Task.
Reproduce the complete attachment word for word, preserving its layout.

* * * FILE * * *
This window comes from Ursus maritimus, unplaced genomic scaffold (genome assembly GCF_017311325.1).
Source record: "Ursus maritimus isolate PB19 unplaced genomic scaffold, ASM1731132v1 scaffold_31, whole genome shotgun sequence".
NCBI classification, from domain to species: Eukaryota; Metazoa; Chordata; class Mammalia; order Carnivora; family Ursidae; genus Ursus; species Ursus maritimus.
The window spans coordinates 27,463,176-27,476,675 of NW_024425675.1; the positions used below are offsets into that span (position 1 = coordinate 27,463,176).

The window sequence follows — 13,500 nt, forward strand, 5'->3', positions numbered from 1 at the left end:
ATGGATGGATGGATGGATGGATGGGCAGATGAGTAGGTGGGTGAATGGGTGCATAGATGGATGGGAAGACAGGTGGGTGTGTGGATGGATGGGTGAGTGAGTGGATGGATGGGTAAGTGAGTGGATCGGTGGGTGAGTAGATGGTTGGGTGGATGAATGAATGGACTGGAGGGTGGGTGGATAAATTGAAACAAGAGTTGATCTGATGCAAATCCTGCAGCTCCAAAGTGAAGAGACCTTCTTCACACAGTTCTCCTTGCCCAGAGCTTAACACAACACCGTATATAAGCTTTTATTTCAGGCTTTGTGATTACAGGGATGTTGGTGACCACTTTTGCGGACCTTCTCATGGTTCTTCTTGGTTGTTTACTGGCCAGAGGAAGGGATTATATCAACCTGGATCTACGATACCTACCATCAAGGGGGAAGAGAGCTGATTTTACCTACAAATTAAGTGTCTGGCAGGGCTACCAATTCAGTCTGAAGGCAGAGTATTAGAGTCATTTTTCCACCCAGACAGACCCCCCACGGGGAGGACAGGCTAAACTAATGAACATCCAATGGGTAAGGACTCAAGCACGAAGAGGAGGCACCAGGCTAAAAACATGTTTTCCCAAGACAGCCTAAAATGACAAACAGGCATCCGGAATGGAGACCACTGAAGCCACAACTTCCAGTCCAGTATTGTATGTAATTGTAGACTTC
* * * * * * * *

This window comes from Ursus maritimus, unplaced genomic scaffold (genome assembly GCF_017311325.1).
Source record: "Ursus maritimus isolate PB19 unplaced genomic scaffold, ASM1731132v1 scaffold_31, whole genome shotgun sequence".
NCBI classification, from domain to species: Eukaryota; Metazoa; Chordata; class Mammalia; order Carnivora; family Ursidae; genus Ursus; species Ursus maritimus.
The window spans coordinates 27,463,176-27,476,675 of NW_024425675.1; the positions used below are offsets into that span (position 1 = coordinate 27,463,176).

The window sequence follows — 13,500 nt, forward strand, 5'->3', positions numbered from 1 at the left end:
ATGGATGGATGGATGGATGGATGGGCAGATGAGTAGGTGGGTGAATGGGTGCATAGATGGATGGGAAGACAGGTGGGTGTGTGGATGGATGGGTGAGTGAGTGGATGGATGGGTAAGTGAGTGGATCGGTGGGTGAGTAGATGGTTGGGTGGATGAATGAATGGACTGGAGGGTGGGTGGATAAATTGAAACAAGAGTTGATCTGATGCAAATCCTGCAGCTCCAAAGTGAAGAGACCTTCTTCACACAGTTCTCCTTGCCCAGAGCTTAACACAACACCGTATATAAGCTTTTATTTCAGGCTTTGTGATTACAGGGATGTTGGTGACCACTTTTGCGGACCTTCTCATGGTTCTTCTTGGTTGTTTACTGGCCAGAGGAAGGGATTATATCAACCTGGATCTACGATACCTACCATCAAGGGGGAAGAGAGCTGATTTTACCTACAAATTAAGTGTCTGGCAGGGCTACCAATTCAGTCTGAAGGCAGAGTATTAGAGTCATTTTTCCACCCAGACAGACCCCCCACGGGGAGGACAGGCTAAACTAATGAACATCCAATGGGTAAGGACTCAAGCACGAAGAGGAGGCACCAGGCTAAAAACATGTTTTCCCAAGACAGCCTAAAATGACAAACAGGCATCCGGAATGGAGACCACTGAAGCCACAACTTCCAGTCCAGTATTGTATGTAATTGTAGACTTC